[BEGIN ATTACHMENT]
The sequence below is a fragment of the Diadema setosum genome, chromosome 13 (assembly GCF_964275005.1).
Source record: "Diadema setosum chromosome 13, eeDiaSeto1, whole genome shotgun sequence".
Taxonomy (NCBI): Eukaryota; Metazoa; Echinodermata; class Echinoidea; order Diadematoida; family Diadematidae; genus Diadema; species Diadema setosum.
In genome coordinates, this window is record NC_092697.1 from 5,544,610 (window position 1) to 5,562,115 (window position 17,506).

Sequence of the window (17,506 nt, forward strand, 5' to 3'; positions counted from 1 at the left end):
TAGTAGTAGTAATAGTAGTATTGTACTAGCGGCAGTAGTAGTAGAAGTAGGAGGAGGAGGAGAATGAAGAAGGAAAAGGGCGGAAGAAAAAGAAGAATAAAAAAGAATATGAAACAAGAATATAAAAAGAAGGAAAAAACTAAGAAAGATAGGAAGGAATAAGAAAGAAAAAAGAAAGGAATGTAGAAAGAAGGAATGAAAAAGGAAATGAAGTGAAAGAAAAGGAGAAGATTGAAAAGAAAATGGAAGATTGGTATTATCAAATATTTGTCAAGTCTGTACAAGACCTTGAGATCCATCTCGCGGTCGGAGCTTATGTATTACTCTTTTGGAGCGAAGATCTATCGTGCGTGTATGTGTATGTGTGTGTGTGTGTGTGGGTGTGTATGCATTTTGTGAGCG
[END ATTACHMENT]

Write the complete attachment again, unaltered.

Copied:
The sequence below is a fragment of the Diadema setosum genome, chromosome 13 (assembly GCF_964275005.1).
Source record: "Diadema setosum chromosome 13, eeDiaSeto1, whole genome shotgun sequence".
Taxonomy (NCBI): Eukaryota; Metazoa; Echinodermata; class Echinoidea; order Diadematoida; family Diadematidae; genus Diadema; species Diadema setosum.
In genome coordinates, this window is record NC_092697.1 from 5,544,610 (window position 1) to 5,562,115 (window position 17,506).

Sequence of the window (17,506 nt, forward strand, 5' to 3'; positions counted from 1 at the left end):
TAGTAGTAGTAATAGTAGTATTGTACTAGCGGCAGTAGTAGTAGAAGTAGGAGGAGGAGGAGAATGAAGAAGGAAAAGGGCGGAAGAAAAAGAAGAATAAAAAAGAATATGAAACAAGAATATAAAAAGAAGGAAAAAACTAAGAAAGATAGGAAGGAATAAGAAAGAAAAAAGAAAGGAATGTAGAAAGAAGGAATGAAAAAGGAAATGAAGTGAAAGAAAAGGAGAAGATTGAAAAGAAAATGGAAGATTGGTATTATCAAATATTTGTCAAGTCTGTACAAGACCTTGAGATCCATCTCGCGGTCGGAGCTTATGTATTACTCTTTTGGAGCGAAGATCTATCGTGCGTGTATGTGTATGTGTGTGTGTGTGTGTGGGTGTGTATGCATTTTGTGAGCG